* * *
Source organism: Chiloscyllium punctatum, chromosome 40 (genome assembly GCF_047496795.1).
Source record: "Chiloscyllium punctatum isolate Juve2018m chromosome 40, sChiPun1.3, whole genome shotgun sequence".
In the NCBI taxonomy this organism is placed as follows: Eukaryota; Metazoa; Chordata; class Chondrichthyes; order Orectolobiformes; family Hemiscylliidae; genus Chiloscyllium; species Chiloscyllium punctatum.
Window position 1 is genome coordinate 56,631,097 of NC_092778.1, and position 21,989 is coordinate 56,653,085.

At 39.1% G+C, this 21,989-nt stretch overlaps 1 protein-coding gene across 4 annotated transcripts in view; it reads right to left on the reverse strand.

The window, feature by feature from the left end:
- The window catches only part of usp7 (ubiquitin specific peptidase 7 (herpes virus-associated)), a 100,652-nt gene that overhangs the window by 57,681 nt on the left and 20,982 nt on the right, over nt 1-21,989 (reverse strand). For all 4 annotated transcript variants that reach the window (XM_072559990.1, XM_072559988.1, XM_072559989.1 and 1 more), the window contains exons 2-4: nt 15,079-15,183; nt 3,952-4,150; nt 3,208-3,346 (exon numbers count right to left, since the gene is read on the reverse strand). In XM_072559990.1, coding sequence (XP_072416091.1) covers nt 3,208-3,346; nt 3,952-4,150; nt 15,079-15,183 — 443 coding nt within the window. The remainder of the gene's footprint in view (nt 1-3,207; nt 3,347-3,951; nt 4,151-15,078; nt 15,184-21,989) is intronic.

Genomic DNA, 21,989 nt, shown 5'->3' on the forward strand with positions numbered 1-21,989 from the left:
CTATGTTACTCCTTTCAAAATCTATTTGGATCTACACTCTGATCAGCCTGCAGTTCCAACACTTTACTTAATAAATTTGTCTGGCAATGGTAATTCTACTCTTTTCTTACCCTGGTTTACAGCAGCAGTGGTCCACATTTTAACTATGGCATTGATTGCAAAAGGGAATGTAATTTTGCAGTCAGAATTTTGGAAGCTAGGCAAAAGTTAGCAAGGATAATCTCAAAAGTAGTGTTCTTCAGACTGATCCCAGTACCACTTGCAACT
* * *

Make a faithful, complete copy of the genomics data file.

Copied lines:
Source organism: Chiloscyllium punctatum, chromosome 40 (genome assembly GCF_047496795.1).
Source record: "Chiloscyllium punctatum isolate Juve2018m chromosome 40, sChiPun1.3, whole genome shotgun sequence".
In the NCBI taxonomy this organism is placed as follows: Eukaryota; Metazoa; Chordata; class Chondrichthyes; order Orectolobiformes; family Hemiscylliidae; genus Chiloscyllium; species Chiloscyllium punctatum.
Window position 1 is genome coordinate 56,631,097 of NC_092778.1, and position 21,989 is coordinate 56,653,085.

At 39.1% G+C, this 21,989-nt stretch overlaps 1 protein-coding gene across 4 annotated transcripts in view; it reads right to left on the reverse strand.

The window, feature by feature from the left end:
- The window catches only part of usp7 (ubiquitin specific peptidase 7 (herpes virus-associated)), a 100,652-nt gene that overhangs the window by 57,681 nt on the left and 20,982 nt on the right, over nt 1-21,989 (reverse strand). For all 4 annotated transcript variants that reach the window (XM_072559990.1, XM_072559988.1, XM_072559989.1 and 1 more), the window contains exons 2-4: nt 15,079-15,183; nt 3,952-4,150; nt 3,208-3,346 (exon numbers count right to left, since the gene is read on the reverse strand). In XM_072559990.1, coding sequence (XP_072416091.1) covers nt 3,208-3,346; nt 3,952-4,150; nt 15,079-15,183 — 443 coding nt within the window. The remainder of the gene's footprint in view (nt 1-3,207; nt 3,347-3,951; nt 4,151-15,078; nt 15,184-21,989) is intronic.

Genomic DNA, 21,989 nt, shown 5'->3' on the forward strand with positions numbered 1-21,989 from the left:
CTATGTTACTCCTTTCAAAATCTATTTGGATCTACACTCTGATCAGCCTGCAGTTCCAACACTTTACTTAATAAATTTGTCTGGCAATGGTAATTCTACTCTTTTCTTACCCTGGTTTACAGCAGCAGTGGTCCACATTTTAACTATGGCATTGATTGCAAAAGGGAATGTAATTTTGCAGTCAGAATTTTGGAAGCTAGGCAAAAGTTAGCAAGGATAATCTCAAAAGTAGTGTTCTTCAGACTGATCCCAGTACCACTTGCAACT